The early relationships between Indigenous peoples and the settlers is described by McGregor (1999) in his book “Wiigwaaskingaa.” Fur trade in the interior areas covered in south-central Ontario resulted from the competition between the French and English fur trading companies. McGregor (1999) indicated that by the early 1500s, beaver pelts had become a precious commodity for the fur trade in the St. Lawrence area and eastward. Overharvesting of beaver left the region depleted. The Wendat (Huron) seized the opportunity to bring beaver pelts from the interior to the trading companies. Samuel de Champlain was among the first French explorers to establish alliances with the Huron and Odawa and to use the trading routes established by Indigenous people. English fur traders soon entered into the pursuit over the monopoly of the fur trade, establishing alliances with the Iroquois which resulted in war between the Iroquois and the Wendat. By the 1780s, the rivalry between the English and the French fur trading companies continued to pit nation against nation for the control of the interior.
According to the history provided by McGregor (1999), one of the first sites of the the Wiigwasskingaa community was at LaCloche Island, named the Bell Rocks (Sinmedweek) because when certain rocks were struck they would ring like a bell. According to oral tradition, these rocks were used as an early warning device to warn of impending attack from nations from the south. Oral tradition indicates that this village was abandoned as they (the villagers) suffered a great tragedy and the dead were buried and the survivors moved away to “Wiigwaaskingaa M’Nising” (Wardrope Island).
By the 1830s, the fur trade was on the wane and was replaced by the timber industry. The villagers began to cut trees for the lumber company. This significantly changed the landscape. At one time, the island was covered with huge birch trees and as time progressed there were fewer trees on the north end of the island.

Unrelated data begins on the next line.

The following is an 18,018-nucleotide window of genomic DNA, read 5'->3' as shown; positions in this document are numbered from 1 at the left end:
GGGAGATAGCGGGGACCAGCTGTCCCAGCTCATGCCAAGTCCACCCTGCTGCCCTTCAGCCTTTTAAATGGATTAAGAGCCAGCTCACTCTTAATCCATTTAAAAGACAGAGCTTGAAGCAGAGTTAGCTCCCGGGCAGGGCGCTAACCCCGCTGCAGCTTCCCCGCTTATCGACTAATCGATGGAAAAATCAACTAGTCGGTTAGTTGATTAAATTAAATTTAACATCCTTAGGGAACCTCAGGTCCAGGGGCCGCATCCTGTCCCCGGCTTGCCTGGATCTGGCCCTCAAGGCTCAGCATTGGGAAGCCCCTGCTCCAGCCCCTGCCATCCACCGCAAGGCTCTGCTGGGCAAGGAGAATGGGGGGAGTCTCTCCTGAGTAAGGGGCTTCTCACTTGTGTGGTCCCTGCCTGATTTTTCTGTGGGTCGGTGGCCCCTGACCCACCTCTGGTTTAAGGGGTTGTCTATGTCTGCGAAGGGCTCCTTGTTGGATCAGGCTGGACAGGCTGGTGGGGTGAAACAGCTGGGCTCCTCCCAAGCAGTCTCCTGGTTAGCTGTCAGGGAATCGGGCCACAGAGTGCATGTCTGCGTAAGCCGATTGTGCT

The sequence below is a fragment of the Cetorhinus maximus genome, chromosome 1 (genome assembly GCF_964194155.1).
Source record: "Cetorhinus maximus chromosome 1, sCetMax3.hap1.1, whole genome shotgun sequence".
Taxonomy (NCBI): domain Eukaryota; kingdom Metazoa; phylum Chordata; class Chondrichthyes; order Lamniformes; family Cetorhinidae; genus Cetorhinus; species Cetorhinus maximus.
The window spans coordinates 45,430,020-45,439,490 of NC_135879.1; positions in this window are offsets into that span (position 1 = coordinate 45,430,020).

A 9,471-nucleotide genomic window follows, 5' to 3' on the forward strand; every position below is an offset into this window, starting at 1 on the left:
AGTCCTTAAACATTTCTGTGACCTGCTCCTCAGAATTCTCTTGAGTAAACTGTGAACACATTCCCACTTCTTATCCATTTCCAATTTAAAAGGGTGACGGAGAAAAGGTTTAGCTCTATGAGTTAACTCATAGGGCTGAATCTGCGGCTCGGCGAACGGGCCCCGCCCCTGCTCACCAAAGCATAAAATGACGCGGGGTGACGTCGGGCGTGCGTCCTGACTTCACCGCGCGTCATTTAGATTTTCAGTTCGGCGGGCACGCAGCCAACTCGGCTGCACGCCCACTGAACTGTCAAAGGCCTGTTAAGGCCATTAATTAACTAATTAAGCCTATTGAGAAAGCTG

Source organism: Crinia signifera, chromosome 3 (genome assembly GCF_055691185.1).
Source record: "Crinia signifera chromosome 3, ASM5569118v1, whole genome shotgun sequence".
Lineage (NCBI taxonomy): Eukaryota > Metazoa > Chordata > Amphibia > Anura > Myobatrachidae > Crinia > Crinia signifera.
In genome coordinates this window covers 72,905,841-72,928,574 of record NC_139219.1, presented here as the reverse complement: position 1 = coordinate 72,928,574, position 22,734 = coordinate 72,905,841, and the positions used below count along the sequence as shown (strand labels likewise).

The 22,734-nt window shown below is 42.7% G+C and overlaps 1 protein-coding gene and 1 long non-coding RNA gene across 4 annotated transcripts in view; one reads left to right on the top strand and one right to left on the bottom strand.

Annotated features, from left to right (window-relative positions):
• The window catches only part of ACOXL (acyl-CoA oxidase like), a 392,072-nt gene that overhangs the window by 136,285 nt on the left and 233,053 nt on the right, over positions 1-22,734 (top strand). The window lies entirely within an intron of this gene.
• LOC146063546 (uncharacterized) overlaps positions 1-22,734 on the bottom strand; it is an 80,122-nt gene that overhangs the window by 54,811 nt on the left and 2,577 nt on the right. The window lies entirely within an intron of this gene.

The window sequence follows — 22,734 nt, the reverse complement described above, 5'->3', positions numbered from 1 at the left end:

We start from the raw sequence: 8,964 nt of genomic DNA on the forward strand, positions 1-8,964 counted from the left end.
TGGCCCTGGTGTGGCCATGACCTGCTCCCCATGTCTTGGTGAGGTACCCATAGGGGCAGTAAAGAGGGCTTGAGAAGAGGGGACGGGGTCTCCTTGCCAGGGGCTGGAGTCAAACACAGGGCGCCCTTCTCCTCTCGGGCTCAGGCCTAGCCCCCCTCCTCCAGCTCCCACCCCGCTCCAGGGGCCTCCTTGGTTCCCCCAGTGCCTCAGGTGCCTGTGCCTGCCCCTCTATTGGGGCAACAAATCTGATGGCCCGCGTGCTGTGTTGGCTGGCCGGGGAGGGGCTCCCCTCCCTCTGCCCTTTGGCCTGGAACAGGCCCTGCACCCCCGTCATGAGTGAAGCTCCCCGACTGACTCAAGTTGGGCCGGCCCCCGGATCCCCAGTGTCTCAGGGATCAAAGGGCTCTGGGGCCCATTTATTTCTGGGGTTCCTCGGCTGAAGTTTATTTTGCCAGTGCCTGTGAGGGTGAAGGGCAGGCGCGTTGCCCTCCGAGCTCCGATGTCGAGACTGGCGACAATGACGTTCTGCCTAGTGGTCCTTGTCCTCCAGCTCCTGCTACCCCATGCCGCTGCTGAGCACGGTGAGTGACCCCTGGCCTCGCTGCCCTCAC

The signing of the Robinson-Huron Treaty once again promoted a move for the people of Wiigwasskingaa. The villagers were moved to a tract of land (reserve) between two rivers – Whitefish River and Wanabitaseke. In 1906, the community was moved one final time to its present location.
- Give specific examples to show how the land and its resources affected the way of life and identity of people in Atikameksheng Anishinaabek and Whitefish River First Nation (Wiigwaaskinaga). In what ways are these two First Nations distinct? How might you account for these differences?
- Atikameksheng Anishnawbek and Wiigaskinaga have reverted back to their own language for their communities. What is the significance of reverting back to their original Anishnawbek names for their communities?
Expanding Your Knowledge
- The following website contains information about Atikameksheng Anishinaabek: Atikameksheng Anishnawbek
- Whitefish River First Nation has developed a historical timeline that begins in 1761 and highlights significant events up until 2010. Take some time to explore this timeline by clicking on the circles at the bottom of the following timeline: Whitefish River Timeline
- This link provides you with a description of the treaties that are relevant to Whitefish River First Nation: Whitefish River First Nation: Nature of Treaties
- More information about the history of Whitefish River First Nation is contained within the attached chapter from McGregor’s Book – “Wiigwaaskingaa.”: Wiigwaaskingaa